The rugged and low-power computers will contain flash memory instead of a hard drive and will use Linux as their operating system. Mobile ad-hoc networking will be used to allow many machines Internet access from one connection.
The laptops will be sold to governments and issued to children by schools on a basis of one laptop per child. Pricing is currently expected to start at around US$135–175 and the goal is to reach the US$100 mark in 2008. Approximately 500 developer boards (Alpha-1) were distributed in summer 2006; 875 working prototypes (Beta 1) were delivered in late 2006; 2400 Beta-2 machines were distributed at the end of February 2007; full-scale production is expected to start in mid-2007. Quanta Computer, the project's contract manufacturer, said in February, 2007 that it had confirmed orders for one million units. They indicated they could ship 5 million to 10 million units this year because seven nations have committed to buy the XO-1 for their schoolchildren, including Argentina, Brazil, Libya, Nigeria, Rwanda, Thailand and Uruguay.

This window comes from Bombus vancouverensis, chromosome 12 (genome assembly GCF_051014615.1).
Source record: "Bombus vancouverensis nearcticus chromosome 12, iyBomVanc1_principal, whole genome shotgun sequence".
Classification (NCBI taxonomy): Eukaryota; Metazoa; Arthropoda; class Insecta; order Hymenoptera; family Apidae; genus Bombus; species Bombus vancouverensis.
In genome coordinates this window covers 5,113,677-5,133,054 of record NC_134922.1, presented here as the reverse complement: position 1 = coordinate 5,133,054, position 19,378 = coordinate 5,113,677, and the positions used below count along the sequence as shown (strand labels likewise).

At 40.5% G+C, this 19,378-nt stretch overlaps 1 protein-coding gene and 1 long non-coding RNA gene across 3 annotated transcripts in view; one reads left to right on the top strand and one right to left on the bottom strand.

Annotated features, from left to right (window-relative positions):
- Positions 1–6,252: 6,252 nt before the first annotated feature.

The OLPC project has stated that a consumer version of the XO laptop is not planned. However, Quanta will be offering machines very similar to the XO machine on the open market. Emerging competitors in the category include the Eee pc.